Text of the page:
Perhaps this is only a partial answer, but it seems to me that your misunderstanding might be that the term 'homomorphism' depends on what category you're talking about. For example, graph homomorphisms refer to morphisms in the category of graphs, where as group homomorphisms refer to morphisms in the category of groups. If you could define a group structure on your graph then you could view your graph as an object in the category of groups, and then speak of group homomorphisms from your graph to other groups. But without a group structure, the term 'group homomorphism' doesn't make sense when speaking of graphs, just as the term 'group homomorphism' doesn't make sense when speaking of a general set without a group structure. The definition of morphism depends on the ambient category.

• But is there "root" homomorphism, which is a father of all the "applied" homomorphisms? Does it have definition such that I can deduce applied versions from it? – Sereja Bogolubov Mar 16 '18 at 21:17
• No, the only possible "root homomorphism" that I can think of would be functions between sets, i.e., morphisms in the category of sets. Most common mathematical objects are constructed with underlying sets, so most morphisms (including those between groups and graphs) share the common attribute of simply being functions between sets, in addition to having other distinctive characteristics. – Arbutus Mar 16 '18 at 21:24
• But it still confusing. I kind of understand what you saying, I do understand monoid, groups, etc. homomorphisms definitions, but the thing I can't quite get is how mathematicians deal with "structure preservation" without having common understanding of what "structure preservation" is? What if I'll say that it is sufficient to preserve just vertices of graph? It would still preserve some structure, right? So technically, it could be understood as graph's homomorphism as well, though makes no sense... – Sereja Bogolubov Mar 16 '18 at 21:30

In general, perhaps the best advice is to be skeptical but open minded. Observe what the standard notion of morphism does for you in each mathematical context, and observe the analogies between them. In fact, the analogies are so strong that eventually people invented whole subjects to deal with them, category theory, universal algebra. But these general abstract theories are definitely not the place to start learning mathematics.

I think if you just take the examples of theories that seem to concern you at the moment, you can identify two rather different sorts: There are algebraic structures like groups, rings, modules, etc. and there are relational structures such as graphs and partially ordered sets. Perhaps it would help you to make this distinction.

For the algebraic examples, a morphism is always a map, not necessarily injective or surjective, that preserves the algebraic operation or operations. For example, for rings there are two operations $\cdot$ and $+$, and the requirement is $\phi(x\cdot y) = \phi(x)\cdot \phi(y)$ and $\phi(x + y) = \phi(x) + \phi(y)$. (Frequently, one works with rings with multiplicative identity, and requires in addition that $\phi$ take the identity of one ring to the identity of the other. You already see from this that there are choices to be made; there are different theories depending on these choices.)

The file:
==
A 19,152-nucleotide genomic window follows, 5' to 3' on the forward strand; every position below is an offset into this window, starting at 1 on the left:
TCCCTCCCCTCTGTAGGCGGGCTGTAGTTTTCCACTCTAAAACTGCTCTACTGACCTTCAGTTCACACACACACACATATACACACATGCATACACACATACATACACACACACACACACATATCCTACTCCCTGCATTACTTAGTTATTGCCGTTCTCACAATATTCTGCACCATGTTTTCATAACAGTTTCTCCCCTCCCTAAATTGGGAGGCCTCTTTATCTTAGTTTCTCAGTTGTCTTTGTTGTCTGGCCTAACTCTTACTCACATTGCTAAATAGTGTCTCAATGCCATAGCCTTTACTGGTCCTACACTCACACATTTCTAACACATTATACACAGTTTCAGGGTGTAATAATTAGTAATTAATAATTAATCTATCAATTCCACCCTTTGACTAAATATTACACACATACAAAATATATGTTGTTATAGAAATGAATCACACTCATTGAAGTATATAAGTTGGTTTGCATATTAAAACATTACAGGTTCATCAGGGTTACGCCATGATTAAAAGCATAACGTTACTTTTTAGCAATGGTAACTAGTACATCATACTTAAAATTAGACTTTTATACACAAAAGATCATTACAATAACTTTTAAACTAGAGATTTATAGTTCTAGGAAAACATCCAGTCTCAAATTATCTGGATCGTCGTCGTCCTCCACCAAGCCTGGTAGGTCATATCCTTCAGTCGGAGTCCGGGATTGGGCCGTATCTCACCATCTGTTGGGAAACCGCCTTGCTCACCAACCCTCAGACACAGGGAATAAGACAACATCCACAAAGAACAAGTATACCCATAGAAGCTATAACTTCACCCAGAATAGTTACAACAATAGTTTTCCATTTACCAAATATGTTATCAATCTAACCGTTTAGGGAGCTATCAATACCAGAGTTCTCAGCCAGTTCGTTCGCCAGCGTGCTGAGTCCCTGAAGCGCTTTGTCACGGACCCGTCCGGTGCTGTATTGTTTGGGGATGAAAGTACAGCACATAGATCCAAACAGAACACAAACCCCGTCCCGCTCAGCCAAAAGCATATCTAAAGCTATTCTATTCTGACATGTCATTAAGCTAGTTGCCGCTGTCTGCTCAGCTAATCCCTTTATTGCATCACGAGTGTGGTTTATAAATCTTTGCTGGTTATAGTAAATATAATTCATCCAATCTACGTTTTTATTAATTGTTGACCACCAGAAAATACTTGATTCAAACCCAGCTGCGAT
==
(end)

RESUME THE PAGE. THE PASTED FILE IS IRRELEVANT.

For graphs, there are also many slightly different flavors: graphs with only single edges allowed, graphs with multiple edges allowed, directed graphs, and more. Each of these would require a slightly different notion of structure preserving map. The simplest flavor would be graphs with only single edges between vertices (and possibly loops). This is the flavor treated in the wikipedia article https://en.wikipedia.org/wiki/Graph_homomorphism. In this case the graph consists of the vertex set and a relation $e(x,y)$ which is symmetric but neither transitive nor reflexive. Namely $e(x, y)$ holds if there is an edge connecting vertices $x$ and $y$. Now a graph homomorphism is a map on vertices which preserves the relation: $e(x, y)$ implies $e(\phi(x), \phi(y))$.

As soon as one allows more complicated setups, say graphs with multiple edges, then one has to invent a more complicated way both to describe what a graph is and what a morphism is. But the idea should still be that edges get mapped to edges. You could just start with this intuitive idea yourself and work out how to formalize this.

Now if you really want to make an effort, you could bring the algebraic examples and the relational examples under one roof, e.g by viewing an operation as a relation, $R(x, y, z)$ holds if $x\cdot y = z$. Now the homomorphism property would translate to $R(x, y, z)$ implies $R(\phi(x), \phi(y), \phi(z))$. For me, this does absolutely nothing to help me understand groups or rings.